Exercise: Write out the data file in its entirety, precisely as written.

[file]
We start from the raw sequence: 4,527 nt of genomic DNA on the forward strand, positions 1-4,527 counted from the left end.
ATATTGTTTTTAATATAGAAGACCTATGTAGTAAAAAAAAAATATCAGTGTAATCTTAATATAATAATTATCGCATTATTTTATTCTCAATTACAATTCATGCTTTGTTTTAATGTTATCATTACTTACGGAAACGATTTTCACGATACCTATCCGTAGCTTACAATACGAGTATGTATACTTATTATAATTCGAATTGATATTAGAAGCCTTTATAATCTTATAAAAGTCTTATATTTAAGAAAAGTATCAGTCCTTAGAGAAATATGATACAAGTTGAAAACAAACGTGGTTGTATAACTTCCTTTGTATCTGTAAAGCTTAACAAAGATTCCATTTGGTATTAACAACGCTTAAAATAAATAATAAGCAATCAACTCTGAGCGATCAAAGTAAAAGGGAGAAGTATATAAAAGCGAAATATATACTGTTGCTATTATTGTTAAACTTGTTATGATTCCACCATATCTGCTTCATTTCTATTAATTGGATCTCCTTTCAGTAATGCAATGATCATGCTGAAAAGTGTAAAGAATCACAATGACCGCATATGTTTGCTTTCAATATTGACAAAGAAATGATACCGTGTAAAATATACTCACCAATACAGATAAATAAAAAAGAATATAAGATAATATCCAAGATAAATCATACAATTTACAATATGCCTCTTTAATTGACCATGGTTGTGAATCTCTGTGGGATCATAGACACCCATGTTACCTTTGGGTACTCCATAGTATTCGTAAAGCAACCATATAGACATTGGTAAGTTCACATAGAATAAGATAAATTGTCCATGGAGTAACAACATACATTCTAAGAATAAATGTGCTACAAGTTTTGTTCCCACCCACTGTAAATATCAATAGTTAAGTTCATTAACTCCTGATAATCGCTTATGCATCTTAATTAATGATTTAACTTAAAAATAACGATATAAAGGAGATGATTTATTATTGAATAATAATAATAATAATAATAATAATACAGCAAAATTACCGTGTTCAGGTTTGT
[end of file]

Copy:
We start from the raw sequence: 4,527 nt of genomic DNA on the forward strand, positions 1-4,527 counted from the left end.
ATATTGTTTTTAATATAGAAGACCTATGTAGTAAAAAAAAAATATCAGTGTAATCTTAATATAATAATTATCGCATTATTTTATTCTCAATTACAATTCATGCTTTGTTTTAATGTTATCATTACTTACGGAAACGATTTTCACGATACCTATCCGTAGCTTACAATACGAGTATGTATACTTATTATAATTCGAATTGATATTAGAAGCCTTTATAATCTTATAAAAGTCTTATATTTAAGAAAAGTATCAGTCCTTAGAGAAATATGATACAAGTTGAAAACAAACGTGGTTGTATAACTTCCTTTGTATCTGTAAAGCTTAACAAAGATTCCATTTGGTATTAACAACGCTTAAAATAAATAATAAGCAATCAACTCTGAGCGATCAAAGTAAAAGGGAGAAGTATATAAAAGCGAAATATATACTGTTGCTATTATTGTTAAACTTGTTATGATTCCACCATATCTGCTTCATTTCTATTAATTGGATCTCCTTTCAGTAATGCAATGATCATGCTGAAAAGTGTAAAGAATCACAATGACCGCATATGTTTGCTTTCAATATTGACAAAGAAATGATACCGTGTAAAATATACTCACCAATACAGATAAATAAAAAAGAATATAAGATAATATCCAAGATAAATCATACAATTTACAATATGCCTCTTTAATTGACCATGGTTGTGAATCTCTGTGGGATCATAGACACCCATGTTACCTTTGGGTACTCCATAGTATTCGTAAAGCAACCATATAGACATTGGTAAGTTCACATAGAATAAGATAAATTGTCCATGGAGTAACAACATACATTCTAAGAATAAATGTGCTACAAGTTTTGTTCCCACCCACTGTAAATATCAATAGTTAAGTTCATTAACTCCTGATAATCGCTTATGCATCTTAATTAATGATTTAACTTAAAAATAACGATATAAAGGAGATGATTTATTATTGAATAATAATAATAATAATAATAATAATACAGCAAAATTACCGTGTTCAGGTTTGT